Chapter 2 - Enterprise IT Governance in Practice: A review of the States
IT governance is a sorting process operating in an environment that generates an ongoing stream of demands and opportunities for IT development and use. The governance process responds to these demands and opportunities by identifying the issues to be resolved and distributing them for decision making at different levels of government: individual agencies, federations of agencies acting in consort, or a central state-level organizational unit. The normal conduct of IT use in government requires this constant stream of decisions and responses to changes in the environment. Each decision or response requires resolving certain issues: Who should decide and act? By what means? According to what rules and criteria? With what resources? How will results be assessed? and so forth. The resulting decisions generate operational actions in the various levels, which in turn produce results that flow back into the environment in the form of services, benefits, policies, resources, or other products of government action. Figure 1 shows three levels of distribution of the issues, roughly reflecting the current governance process in New York and elsewhere. Similar representations could include different levels, but follow the same basic principles.
Figure 1 - Enterprise IT Governance as a Sorting Mechanism
This representation is useful in classifying and identifying the locations of the actions and decisions that make up a governance framework. How each organization implements governance, of course, varies to some degree; however, our review of the states supports Sambamurthy and Zmud’s11 claim that there are three prevalent ways of distributing authority over decision making for enterprise IT:This chapter presents a summary of an environmental scan used to inform the recommendations regarding enhanced enterprise IT governance for New York State (See Appendix B for information regarding the approach and methodology used to conduct the environmental scan). A considerable diversity in patterns of authority, practice, and scope can be seen in the implementation of these three general IT governance structures.12 Our summary presents trends in three components of state IT governance: patterns of authority, functions of the state-level IT office, and coordination mechanisms.13 Each component is listed below with illustrative examples from the states. The summary is followed by enterprise IT governance design advice offered by CIOs and IT officials from the eleven states who participated in the interviews for this project.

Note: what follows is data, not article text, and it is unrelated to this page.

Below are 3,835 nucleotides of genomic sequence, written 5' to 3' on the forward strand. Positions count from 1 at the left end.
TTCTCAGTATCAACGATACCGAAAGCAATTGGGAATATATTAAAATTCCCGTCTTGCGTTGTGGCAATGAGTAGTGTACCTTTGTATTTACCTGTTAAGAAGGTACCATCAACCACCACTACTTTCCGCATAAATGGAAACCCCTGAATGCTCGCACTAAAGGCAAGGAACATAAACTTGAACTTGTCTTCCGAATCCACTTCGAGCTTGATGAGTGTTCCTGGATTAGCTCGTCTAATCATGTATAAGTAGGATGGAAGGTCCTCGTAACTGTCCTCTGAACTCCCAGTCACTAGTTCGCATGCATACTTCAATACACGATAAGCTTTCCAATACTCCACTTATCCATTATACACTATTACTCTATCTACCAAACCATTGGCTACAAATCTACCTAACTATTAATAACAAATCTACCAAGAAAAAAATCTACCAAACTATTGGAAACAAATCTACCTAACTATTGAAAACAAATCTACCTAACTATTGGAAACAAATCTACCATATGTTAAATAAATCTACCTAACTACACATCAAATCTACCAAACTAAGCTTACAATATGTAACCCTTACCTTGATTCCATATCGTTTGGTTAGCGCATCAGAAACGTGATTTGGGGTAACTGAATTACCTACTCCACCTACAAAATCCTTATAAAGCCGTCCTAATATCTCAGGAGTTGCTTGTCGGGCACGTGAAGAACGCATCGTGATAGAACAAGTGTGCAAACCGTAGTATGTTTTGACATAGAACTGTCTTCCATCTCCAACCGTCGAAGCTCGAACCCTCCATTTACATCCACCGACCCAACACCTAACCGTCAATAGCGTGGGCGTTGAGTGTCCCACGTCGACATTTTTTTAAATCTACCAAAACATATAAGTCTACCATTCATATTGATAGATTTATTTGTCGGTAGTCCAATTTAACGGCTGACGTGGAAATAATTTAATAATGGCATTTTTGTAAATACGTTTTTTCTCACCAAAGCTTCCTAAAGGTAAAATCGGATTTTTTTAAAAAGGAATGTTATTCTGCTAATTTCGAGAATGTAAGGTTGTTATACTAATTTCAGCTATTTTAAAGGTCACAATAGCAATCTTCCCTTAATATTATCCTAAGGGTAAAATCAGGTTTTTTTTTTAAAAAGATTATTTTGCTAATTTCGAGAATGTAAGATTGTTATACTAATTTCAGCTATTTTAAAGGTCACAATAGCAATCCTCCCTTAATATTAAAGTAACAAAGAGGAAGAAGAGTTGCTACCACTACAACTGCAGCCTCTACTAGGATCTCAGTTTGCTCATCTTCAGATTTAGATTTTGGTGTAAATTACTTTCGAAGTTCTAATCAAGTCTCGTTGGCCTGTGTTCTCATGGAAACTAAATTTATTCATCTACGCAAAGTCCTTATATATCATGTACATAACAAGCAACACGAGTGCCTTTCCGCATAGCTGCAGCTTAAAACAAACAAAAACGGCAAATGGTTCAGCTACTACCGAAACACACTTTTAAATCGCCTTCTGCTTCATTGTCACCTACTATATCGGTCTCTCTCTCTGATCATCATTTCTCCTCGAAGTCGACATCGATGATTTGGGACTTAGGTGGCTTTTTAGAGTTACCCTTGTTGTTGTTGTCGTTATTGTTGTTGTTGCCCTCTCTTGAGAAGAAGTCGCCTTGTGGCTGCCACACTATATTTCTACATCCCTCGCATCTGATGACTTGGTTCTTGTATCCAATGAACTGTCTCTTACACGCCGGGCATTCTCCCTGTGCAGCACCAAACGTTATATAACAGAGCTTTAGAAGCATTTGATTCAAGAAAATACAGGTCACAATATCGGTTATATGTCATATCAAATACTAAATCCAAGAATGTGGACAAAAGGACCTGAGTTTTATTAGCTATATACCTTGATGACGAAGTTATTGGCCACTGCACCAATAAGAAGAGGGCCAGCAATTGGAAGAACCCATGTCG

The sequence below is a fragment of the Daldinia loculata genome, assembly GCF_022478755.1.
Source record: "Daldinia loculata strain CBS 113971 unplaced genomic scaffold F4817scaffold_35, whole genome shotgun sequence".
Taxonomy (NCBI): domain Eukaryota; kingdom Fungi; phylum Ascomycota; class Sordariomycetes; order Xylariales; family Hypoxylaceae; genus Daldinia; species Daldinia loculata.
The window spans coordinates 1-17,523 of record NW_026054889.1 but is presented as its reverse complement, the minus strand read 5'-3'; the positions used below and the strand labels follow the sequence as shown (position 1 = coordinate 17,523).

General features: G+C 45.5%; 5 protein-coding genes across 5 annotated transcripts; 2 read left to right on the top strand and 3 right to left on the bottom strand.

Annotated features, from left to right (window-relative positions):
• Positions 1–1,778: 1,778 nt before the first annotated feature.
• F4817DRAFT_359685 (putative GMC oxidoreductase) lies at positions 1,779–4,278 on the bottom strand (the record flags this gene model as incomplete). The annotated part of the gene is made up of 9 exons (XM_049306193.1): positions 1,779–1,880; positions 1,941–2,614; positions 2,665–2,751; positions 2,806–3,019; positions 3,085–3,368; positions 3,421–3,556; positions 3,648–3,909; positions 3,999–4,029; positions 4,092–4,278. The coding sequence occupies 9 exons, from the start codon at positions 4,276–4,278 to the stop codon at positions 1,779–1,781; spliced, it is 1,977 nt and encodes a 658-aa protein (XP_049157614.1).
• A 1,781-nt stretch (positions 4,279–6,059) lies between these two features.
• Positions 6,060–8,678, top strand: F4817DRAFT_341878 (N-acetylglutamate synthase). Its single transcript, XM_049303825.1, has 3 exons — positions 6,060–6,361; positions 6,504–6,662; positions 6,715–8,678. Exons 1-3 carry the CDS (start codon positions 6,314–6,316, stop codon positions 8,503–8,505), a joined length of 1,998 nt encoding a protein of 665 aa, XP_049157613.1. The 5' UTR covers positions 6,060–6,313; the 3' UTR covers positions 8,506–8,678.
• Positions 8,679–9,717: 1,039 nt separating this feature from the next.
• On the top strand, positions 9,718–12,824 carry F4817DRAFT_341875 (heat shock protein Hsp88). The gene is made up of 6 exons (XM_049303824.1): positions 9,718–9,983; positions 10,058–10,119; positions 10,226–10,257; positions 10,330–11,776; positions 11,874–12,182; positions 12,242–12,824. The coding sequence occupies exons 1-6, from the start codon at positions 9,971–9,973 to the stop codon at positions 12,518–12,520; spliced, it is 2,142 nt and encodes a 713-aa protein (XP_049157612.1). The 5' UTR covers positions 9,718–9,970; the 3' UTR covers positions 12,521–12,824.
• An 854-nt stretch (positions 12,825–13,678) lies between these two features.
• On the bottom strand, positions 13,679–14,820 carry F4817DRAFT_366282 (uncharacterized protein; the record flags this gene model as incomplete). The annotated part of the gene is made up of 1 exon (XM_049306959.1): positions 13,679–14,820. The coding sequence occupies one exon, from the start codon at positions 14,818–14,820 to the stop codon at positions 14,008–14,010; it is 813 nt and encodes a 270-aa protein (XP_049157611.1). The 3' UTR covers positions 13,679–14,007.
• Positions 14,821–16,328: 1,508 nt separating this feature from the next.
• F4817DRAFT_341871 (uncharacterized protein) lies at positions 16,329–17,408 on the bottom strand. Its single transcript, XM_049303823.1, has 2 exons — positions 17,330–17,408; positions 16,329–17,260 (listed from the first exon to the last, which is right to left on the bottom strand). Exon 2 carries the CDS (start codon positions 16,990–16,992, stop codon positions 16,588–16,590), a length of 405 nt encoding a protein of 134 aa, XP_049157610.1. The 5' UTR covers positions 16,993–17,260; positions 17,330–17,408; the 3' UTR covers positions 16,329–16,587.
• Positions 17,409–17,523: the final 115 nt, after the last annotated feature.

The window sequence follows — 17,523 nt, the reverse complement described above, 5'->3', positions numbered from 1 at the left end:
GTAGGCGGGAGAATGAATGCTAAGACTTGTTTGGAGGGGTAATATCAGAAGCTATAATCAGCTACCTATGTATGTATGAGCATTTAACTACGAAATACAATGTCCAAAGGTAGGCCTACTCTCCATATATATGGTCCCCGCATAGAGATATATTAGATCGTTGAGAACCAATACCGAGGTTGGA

A centralized IT governance structure distributes authority and decision making power solely within a central body.
A decentralized IT governance structure distributes all authority and decision-making power to individual business units (or state agencies).
In a federated IT governance structure, authority over decision-making is distributed between a central body and individual organizational units (or a state-level IT office and state agency CIOs).
11Sambamurthy & Zmud, 261-290.
12Sambamurthy & Zmud, 261-290.
13 Helbig, N., Hrdinová, J., and Canestraro, D. (2009). Enterprise IT governance at the state level: An emerging picture. In the Proceedings of the 10th International Digital Government Research Conference (dg.o), p.172-179.
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